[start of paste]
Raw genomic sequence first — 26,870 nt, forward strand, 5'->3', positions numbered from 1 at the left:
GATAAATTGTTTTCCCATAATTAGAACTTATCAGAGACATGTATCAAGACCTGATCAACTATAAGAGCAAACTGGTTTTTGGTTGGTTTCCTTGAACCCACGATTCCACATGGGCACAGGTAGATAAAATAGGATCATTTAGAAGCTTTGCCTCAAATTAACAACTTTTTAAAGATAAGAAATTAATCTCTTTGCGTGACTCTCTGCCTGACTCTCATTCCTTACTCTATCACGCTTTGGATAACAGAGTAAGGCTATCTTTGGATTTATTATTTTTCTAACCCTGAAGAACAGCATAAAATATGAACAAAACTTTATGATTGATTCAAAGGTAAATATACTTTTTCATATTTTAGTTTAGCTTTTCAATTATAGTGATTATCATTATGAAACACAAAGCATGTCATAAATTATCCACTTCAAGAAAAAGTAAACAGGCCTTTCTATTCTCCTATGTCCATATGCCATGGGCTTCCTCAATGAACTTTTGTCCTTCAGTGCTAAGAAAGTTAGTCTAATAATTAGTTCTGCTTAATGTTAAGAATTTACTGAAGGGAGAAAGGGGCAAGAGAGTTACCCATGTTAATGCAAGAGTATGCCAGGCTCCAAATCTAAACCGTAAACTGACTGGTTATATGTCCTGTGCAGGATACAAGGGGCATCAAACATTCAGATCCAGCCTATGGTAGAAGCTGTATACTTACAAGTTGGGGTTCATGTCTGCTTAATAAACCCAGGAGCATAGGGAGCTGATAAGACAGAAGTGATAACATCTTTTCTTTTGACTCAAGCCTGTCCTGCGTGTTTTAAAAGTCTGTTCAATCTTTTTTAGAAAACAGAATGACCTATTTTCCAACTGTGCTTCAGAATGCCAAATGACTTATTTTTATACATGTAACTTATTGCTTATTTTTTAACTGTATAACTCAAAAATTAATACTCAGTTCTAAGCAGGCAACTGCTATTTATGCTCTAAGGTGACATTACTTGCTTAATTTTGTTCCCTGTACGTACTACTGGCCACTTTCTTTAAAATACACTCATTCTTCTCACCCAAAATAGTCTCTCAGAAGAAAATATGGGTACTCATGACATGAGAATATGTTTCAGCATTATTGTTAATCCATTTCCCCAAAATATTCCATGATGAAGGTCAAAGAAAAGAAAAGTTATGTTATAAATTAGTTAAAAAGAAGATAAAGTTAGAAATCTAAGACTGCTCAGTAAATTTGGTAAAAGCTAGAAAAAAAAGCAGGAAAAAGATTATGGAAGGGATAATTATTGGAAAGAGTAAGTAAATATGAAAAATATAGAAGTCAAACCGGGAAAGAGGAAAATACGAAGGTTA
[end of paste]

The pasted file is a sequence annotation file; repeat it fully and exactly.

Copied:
Raw genomic sequence first — 26,870 nt, forward strand, 5'->3', positions numbered from 1 at the left:
GATAAATTGTTTTCCCATAATTAGAACTTATCAGAGACATGTATCAAGACCTGATCAACTATAAGAGCAAACTGGTTTTTGGTTGGTTTCCTTGAACCCACGATTCCACATGGGCACAGGTAGATAAAATAGGATCATTTAGAAGCTTTGCCTCAAATTAACAACTTTTTAAAGATAAGAAATTAATCTCTTTGCGTGACTCTCTGCCTGACTCTCATTCCTTACTCTATCACGCTTTGGATAACAGAGTAAGGCTATCTTTGGATTTATTATTTTTCTAACCCTGAAGAACAGCATAAAATATGAACAAAACTTTATGATTGATTCAAAGGTAAATATACTTTTTCATATTTTAGTTTAGCTTTTCAATTATAGTGATTATCATTATGAAACACAAAGCATGTCATAAATTATCCACTTCAAGAAAAAGTAAACAGGCCTTTCTATTCTCCTATGTCCATATGCCATGGGCTTCCTCAATGAACTTTTGTCCTTCAGTGCTAAGAAAGTTAGTCTAATAATTAGTTCTGCTTAATGTTAAGAATTTACTGAAGGGAGAAAGGGGCAAGAGAGTTACCCATGTTAATGCAAGAGTATGCCAGGCTCCAAATCTAAACCGTAAACTGACTGGTTATATGTCCTGTGCAGGATACAAGGGGCATCAAACATTCAGATCCAGCCTATGGTAGAAGCTGTATACTTACAAGTTGGGGTTCATGTCTGCTTAATAAACCCAGGAGCATAGGGAGCTGATAAGACAGAAGTGATAACATCTTTTCTTTTGACTCAAGCCTGTCCTGCGTGTTTTAAAAGTCTGTTCAATCTTTTTTAGAAAACAGAATGACCTATTTTCCAACTGTGCTTCAGAATGCCAAATGACTTATTTTTATACATGTAACTTATTGCTTATTTTTTAACTGTATAACTCAAAAATTAATACTCAGTTCTAAGCAGGCAACTGCTATTTATGCTCTAAGGTGACATTACTTGCTTAATTTTGTTCCCTGTACGTACTACTGGCCACTTTCTTTAAAATACACTCATTCTTCTCACCCAAAATAGTCTCTCAGAAGAAAATATGGGTACTCATGACATGAGAATATGTTTCAGCATTATTGTTAATCCATTTCCCCAAAATATTCCATGATGAAGGTCAAAGAAAAGAAAAGTTATGTTATAAATTAGTTAAAAAGAAGATAAAGTTAGAAATCTAAGACTGCTCAGTAAATTTGGTAAAAGCTAGAAAAAAAAGCAGGAAAAAGATTATGGAAGGGATAATTATTGGAAAGAGTAAGTAAATATGAAAAATATAGAAGTCAAACCGGGAAAGAGGAAAATACGAAGGTTA